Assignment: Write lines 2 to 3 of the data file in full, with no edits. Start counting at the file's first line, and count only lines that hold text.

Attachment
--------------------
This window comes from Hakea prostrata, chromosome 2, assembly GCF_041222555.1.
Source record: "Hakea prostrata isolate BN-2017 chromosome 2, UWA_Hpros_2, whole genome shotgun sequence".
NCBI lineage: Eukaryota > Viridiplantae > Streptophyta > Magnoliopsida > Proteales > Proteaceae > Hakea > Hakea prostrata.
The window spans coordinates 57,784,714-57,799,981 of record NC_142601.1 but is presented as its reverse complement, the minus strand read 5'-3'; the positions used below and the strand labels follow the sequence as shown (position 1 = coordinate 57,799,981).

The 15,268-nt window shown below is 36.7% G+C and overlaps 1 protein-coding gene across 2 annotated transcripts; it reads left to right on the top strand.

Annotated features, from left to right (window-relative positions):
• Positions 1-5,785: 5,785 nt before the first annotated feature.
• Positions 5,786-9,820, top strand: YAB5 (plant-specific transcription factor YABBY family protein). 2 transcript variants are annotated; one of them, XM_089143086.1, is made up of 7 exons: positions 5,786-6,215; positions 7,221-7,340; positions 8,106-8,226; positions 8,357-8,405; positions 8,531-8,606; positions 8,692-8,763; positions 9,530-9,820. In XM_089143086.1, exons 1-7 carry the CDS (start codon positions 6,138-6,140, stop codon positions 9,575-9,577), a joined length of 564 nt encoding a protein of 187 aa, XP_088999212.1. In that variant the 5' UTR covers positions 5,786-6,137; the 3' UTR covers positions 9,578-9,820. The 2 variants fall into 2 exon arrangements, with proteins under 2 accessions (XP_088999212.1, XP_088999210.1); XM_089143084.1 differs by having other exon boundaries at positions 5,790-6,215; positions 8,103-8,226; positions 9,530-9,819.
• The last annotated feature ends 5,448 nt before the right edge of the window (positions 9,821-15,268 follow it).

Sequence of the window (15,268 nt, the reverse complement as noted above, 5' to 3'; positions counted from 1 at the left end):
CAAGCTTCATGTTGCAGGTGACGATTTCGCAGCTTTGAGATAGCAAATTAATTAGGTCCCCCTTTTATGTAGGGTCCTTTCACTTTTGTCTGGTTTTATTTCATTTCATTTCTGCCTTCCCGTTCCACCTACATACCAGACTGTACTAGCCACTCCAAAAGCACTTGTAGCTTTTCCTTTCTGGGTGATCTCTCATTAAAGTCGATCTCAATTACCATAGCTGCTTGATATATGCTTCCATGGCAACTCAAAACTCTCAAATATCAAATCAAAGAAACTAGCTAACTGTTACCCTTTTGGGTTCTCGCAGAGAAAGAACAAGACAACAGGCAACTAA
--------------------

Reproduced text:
Source record: "Hakea prostrata isolate BN-2017 chromosome 2, UWA_Hpros_2, whole genome shotgun sequence".
NCBI lineage: Eukaryota > Viridiplantae > Streptophyta > Magnoliopsida > Proteales > Proteaceae > Hakea > Hakea prostrata.